Friday, January 18, 2008

New Train of Thought

Flying in this country has reached the point where it makes traveling by Greyhound look good. I could stand taking off my shoes and using those silly little bottles for shampoo and conditioner if I knew that my flight would be on schedule, that I'd sit in a clean plane, and that the flight attendants would have a little more cordiality than what you might receive from a prison guard at Guantanamo. But since these things have all disappeared as completely as the term "stewardess, " I travel on any U.S. airlines as seldom as possible and have decided that, for my next trip to San Francisco, I'm taking the train.
I know the sole trace of bygone days will be found only in the name of the route, The Coast Starlight, but that is almost enough. I'm sure that the dining car serves Nescafe and that any food will have been rapidly thawed in a microwave before serving. The lounge will have all of the elegance of a MacDonald's with a liquor license, and I'll probably be sitting beside small , insomniac children who are not housebroken.
And yet I'm going to travel through three states at a pace that will be leisurely enough that I can savor the different landscapes. Nobody will tell me to take off my shoes. And there will be a liquor license in that ugly lounge.
Call me crazy but I'm looking forward to this--and if it turns out to be dreadful, at least it will be a good story.

Tuesday, January 15, 2008

Letting Go

I never feel as though I'm truly leaving to live in another place until I begin to give things away. It's become a ritual over the years, one that's painful and challenging and absolutely essential. Although I admire people who are able to sell their possessions, I'm too attached to the objects that make my life pleasant to be able to watch strangers rifle through my treasures at a sidewalk sale.
Months before I buy my airline ticket, I have decided what books go to which friend, and who will get my favorite chair. It's a lot like making a will and then being your own estate executor, or (less morbidly) hosting a potlatch, and once I've decided who gets what, the whole process is a lot of fun.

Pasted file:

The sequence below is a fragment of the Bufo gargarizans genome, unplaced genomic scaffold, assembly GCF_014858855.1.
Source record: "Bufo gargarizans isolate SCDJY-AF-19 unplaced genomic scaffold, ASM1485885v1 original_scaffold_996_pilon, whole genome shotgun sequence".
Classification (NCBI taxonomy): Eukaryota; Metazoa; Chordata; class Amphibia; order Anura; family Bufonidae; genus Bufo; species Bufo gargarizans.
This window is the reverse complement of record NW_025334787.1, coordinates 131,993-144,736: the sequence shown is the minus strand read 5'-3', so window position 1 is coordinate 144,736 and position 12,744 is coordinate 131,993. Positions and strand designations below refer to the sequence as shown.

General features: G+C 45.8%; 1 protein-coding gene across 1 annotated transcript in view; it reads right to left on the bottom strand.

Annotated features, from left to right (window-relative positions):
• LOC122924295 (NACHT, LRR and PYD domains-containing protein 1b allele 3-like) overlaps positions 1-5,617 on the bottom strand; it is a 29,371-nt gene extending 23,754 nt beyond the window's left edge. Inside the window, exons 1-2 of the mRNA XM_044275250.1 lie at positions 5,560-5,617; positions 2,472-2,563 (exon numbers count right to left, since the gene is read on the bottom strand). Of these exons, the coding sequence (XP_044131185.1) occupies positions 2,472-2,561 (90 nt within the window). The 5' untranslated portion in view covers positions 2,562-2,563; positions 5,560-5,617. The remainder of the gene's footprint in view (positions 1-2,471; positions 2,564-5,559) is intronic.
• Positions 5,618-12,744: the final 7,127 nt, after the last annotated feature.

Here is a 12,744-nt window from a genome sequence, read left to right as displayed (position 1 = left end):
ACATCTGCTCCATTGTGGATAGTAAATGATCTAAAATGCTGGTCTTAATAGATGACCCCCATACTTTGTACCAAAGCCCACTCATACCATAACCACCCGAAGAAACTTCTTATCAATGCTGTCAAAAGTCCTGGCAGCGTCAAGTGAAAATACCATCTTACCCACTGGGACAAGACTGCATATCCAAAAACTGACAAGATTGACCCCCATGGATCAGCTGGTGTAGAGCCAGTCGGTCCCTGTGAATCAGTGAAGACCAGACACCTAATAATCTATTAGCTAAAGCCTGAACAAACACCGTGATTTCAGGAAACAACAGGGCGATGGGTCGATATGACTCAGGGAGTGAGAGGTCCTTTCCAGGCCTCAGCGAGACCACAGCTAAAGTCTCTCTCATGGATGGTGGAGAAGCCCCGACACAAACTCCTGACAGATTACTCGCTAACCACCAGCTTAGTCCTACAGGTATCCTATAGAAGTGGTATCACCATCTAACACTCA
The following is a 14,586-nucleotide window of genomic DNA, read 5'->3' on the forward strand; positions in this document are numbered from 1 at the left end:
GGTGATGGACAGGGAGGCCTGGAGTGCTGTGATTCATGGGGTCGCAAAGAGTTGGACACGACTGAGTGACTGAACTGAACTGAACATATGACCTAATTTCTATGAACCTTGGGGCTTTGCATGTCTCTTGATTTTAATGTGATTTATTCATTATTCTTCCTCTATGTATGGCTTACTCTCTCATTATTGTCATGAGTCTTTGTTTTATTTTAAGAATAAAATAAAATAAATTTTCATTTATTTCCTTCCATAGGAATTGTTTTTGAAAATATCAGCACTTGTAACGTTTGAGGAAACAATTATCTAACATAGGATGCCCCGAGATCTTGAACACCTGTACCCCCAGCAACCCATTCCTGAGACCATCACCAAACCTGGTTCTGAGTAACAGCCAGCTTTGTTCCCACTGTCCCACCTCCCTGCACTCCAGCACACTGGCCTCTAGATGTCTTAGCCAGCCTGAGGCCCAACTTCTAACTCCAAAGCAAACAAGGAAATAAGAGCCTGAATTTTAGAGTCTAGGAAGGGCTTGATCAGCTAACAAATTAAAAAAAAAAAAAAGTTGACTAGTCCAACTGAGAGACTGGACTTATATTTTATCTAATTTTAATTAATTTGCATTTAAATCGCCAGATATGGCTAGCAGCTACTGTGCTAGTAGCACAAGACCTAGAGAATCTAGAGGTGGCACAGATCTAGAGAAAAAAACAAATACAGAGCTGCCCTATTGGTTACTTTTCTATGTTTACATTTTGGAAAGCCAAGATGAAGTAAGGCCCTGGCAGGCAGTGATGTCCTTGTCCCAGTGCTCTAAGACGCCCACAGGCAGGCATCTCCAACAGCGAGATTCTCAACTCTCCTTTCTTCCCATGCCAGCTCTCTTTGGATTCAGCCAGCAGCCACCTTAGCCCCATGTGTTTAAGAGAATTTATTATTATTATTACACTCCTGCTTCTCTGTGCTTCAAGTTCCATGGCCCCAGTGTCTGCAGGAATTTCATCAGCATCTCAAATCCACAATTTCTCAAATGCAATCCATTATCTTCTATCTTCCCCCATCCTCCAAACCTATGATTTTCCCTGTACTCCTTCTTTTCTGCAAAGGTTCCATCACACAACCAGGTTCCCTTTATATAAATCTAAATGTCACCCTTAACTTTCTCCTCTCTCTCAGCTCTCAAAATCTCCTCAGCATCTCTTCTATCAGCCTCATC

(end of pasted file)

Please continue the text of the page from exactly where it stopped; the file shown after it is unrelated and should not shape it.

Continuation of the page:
This time I have a cat and he has made this undertaking a bit more difficult--giving him away is somewhat more complicated than presenting someone with a lamp that they've admired in the past. He's a cat with issues, having been removed from his home five years ago to wait in a pet store cage for someone to take him and become his willing slave, which I did and which I am. He's handsome and imperious and an attention-sponge, not unlike, come to think of it, every relationship I've ever been in with males of my own species. I adore him, of course.
He does not, however, travel well. The mere sight of his very expensive, deluxe cat carrier is enough to turn him into the Invisible Feline for hours, and the pitiful cries that he can produce during a brief bus ride are heartrendingly obnoxious. The thought of spending sixteen hours with him in a confined space with other passengers who are trying to sleep their way to Bangkok is enough to curdle my blood and makes me wonder if the people sitting next to me will kill me or the cat first. Then of course there are all of the viruses and parasites waiting for fresh feline blood once we arrive at our destination, which is the reason why I will be going alone.
My sister has offered to give the monster his next home, thereby proving that blood is indeed thicker than the most expensive bottled water and that I am blessed in being part of her family. It's the ideal solution and the cat and I are both lucky devils. The night that she made her magnanimous offer is the first one in which I had an untroubled sleep for a long time--until around 4 a.m. when I woke up with the realization that my sister lives in Alaska so the cat and I still have the opportunity to win hearts and minds on a mournful airlines flight--but not, thank God, for sixteen hours.